‘Vital’ questions to ask at a property viewing that can save you £47k

With so many factors to consider, it can be challenging to know where to begin when purchasing a property. But for buyers asking the right questions, this can save them thousands of pounds in the long run – £45,000 to be exact, according to Adam Clark, founder of My Local Toolbox. He said: “As a company, one of our main goals is to provide people with valuable information to help them make informed decisions about one of the most significant purchases of their life – buying a home. Through our research, we’ve found that asking the right questions when buying a house can make a substantial difference in the amount of money you could save. Our findings show that by asking these ten questions, people could potentially save over £47,000 in hidden costs when buying a house.”

1. Are there any known issues with the property, such as subsidence or damp, and have they been addressed?

Cost savings: £4,500

According to the expert, it’s “essential” to ask whether there are any known issues with the property, such as subsidence or damp, and whether they have been addressed. Subsidence and damp can cause significant damage to a property, and addressing these issues can be costly. Therefore, it’s important to understand the potential costs associated with such issues before making an offer on the property.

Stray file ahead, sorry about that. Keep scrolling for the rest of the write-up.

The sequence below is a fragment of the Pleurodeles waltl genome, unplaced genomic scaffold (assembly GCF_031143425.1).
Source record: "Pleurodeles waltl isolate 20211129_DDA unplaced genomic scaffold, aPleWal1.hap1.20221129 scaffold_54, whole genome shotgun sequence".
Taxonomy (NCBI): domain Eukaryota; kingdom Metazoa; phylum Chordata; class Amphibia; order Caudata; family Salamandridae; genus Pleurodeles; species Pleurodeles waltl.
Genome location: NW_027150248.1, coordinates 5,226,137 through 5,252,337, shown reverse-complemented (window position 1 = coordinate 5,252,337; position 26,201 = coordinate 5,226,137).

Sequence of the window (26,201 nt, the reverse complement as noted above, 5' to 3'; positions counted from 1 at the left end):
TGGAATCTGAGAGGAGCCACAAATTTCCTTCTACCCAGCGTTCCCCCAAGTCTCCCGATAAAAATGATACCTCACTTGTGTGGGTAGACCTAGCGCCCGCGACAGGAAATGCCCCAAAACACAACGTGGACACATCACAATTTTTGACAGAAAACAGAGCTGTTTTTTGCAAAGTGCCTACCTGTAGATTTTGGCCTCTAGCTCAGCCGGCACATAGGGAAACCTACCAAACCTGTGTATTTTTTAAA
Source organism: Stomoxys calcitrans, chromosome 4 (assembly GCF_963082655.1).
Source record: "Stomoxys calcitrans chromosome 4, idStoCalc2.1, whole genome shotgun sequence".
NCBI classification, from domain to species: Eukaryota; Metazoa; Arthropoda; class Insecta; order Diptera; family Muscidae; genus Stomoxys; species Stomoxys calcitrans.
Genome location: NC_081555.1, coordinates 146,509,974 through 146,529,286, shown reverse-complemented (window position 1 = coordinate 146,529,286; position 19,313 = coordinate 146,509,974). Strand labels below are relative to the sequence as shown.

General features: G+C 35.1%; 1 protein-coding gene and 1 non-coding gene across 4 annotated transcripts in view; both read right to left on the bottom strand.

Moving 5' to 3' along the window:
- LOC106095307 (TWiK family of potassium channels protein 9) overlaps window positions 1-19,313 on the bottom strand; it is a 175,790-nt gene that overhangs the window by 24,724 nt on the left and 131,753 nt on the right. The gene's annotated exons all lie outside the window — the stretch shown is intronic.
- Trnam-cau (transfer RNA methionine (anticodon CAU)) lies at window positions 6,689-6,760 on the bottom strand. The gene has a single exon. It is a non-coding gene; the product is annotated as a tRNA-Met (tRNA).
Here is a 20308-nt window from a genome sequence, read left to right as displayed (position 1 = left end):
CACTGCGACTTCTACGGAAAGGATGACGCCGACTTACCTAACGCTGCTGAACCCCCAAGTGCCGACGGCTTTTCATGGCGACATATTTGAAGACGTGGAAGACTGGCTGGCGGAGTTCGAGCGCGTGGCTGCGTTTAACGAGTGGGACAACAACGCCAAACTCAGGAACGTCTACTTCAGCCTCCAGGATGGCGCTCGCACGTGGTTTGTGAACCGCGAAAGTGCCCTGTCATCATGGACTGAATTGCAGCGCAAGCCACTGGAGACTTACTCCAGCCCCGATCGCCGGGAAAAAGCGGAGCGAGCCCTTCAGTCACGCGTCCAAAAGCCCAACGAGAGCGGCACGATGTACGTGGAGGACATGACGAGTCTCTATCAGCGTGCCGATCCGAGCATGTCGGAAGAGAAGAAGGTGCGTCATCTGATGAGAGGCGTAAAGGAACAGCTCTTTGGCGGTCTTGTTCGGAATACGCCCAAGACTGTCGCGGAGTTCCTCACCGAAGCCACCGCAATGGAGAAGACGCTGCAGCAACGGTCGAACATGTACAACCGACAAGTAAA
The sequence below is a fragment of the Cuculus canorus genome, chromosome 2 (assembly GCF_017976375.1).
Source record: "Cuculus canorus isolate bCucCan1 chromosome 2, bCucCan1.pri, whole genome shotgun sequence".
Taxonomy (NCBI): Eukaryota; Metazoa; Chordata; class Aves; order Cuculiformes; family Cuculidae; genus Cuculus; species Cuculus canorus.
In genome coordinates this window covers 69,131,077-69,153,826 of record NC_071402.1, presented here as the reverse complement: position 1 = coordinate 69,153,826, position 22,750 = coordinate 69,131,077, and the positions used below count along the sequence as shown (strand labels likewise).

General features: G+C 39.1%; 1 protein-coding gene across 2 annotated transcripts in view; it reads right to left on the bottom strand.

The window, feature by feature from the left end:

If there have been any issues with subsidence or dampness in the property, it’s important to ask whether they have been addressed and what remedial work has been carried out.

Adam said that this is a “vital” question to ask before committing to buy the property as failure to address subsidence or damp issues can lead to significant problems down the line, which can be expensive to rectify.

2. What is the history of the property? Has it been on the market for a long time, or has it been sold multiple times in a short period of time?

Cost savings: £4,000

When looking to purchase a home, it’s essential to research the history of the property. This will give buyers a good idea of how desirable the home has been in the past and if there are any underlying issues that have made the property difficult to sell.